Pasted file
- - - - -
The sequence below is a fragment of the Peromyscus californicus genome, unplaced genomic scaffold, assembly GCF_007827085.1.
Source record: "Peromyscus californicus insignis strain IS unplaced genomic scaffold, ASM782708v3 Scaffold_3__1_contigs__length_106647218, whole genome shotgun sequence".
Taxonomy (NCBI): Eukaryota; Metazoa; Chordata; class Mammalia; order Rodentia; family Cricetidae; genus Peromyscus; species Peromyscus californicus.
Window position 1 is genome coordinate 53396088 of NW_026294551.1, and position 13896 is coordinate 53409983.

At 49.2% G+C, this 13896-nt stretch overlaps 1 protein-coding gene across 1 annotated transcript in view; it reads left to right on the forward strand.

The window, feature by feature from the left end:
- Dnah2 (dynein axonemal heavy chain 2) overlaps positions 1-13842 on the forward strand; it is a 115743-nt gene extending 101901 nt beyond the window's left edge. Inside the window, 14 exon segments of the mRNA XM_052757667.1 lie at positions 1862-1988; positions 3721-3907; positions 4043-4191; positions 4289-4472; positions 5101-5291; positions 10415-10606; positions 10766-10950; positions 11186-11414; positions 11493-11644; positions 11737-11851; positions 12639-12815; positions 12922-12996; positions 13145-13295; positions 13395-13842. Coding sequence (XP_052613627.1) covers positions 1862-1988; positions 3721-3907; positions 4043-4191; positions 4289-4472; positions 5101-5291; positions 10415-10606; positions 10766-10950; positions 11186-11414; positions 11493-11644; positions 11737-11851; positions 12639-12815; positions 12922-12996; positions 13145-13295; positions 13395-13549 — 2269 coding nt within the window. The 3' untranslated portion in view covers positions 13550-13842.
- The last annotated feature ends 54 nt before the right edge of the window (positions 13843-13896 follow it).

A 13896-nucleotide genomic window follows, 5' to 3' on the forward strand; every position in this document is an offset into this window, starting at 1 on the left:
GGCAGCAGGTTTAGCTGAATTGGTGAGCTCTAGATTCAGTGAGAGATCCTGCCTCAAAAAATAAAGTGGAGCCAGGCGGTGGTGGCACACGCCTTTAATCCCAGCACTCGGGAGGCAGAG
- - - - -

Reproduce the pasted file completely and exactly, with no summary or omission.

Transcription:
The sequence below is a fragment of the Peromyscus californicus genome, unplaced genomic scaffold, assembly GCF_007827085.1.
Source record: "Peromyscus californicus insignis strain IS unplaced genomic scaffold, ASM782708v3 Scaffold_3__1_contigs__length_106647218, whole genome shotgun sequence".
Taxonomy (NCBI): Eukaryota; Metazoa; Chordata; class Mammalia; order Rodentia; family Cricetidae; genus Peromyscus; species Peromyscus californicus.
Window position 1 is genome coordinate 53396088 of NW_026294551.1, and position 13896 is coordinate 53409983.

At 49.2% G+C, this 13896-nt stretch overlaps 1 protein-coding gene across 1 annotated transcript in view; it reads left to right on the forward strand.

The window, feature by feature from the left end:
- Dnah2 (dynein axonemal heavy chain 2) overlaps positions 1-13842 on the forward strand; it is a 115743-nt gene extending 101901 nt beyond the window's left edge. Inside the window, 14 exon segments of the mRNA XM_052757667.1 lie at positions 1862-1988; positions 3721-3907; positions 4043-4191; positions 4289-4472; positions 5101-5291; positions 10415-10606; positions 10766-10950; positions 11186-11414; positions 11493-11644; positions 11737-11851; positions 12639-12815; positions 12922-12996; positions 13145-13295; positions 13395-13842. Coding sequence (XP_052613627.1) covers positions 1862-1988; positions 3721-3907; positions 4043-4191; positions 4289-4472; positions 5101-5291; positions 10415-10606; positions 10766-10950; positions 11186-11414; positions 11493-11644; positions 11737-11851; positions 12639-12815; positions 12922-12996; positions 13145-13295; positions 13395-13549 — 2269 coding nt within the window. The 3' untranslated portion in view covers positions 13550-13842.
- The last annotated feature ends 54 nt before the right edge of the window (positions 13843-13896 follow it).

A 13896-nucleotide genomic window follows, 5' to 3' on the forward strand; every position in this document is an offset into this window, starting at 1 on the left:
GGCAGCAGGTTTAGCTGAATTGGTGAGCTCTAGATTCAGTGAGAGATCCTGCCTCAAAAAATAAAGTGGAGCCAGGCGGTGGTGGCACACGCCTTTAATCCCAGCACTCGGGAGGCAGAG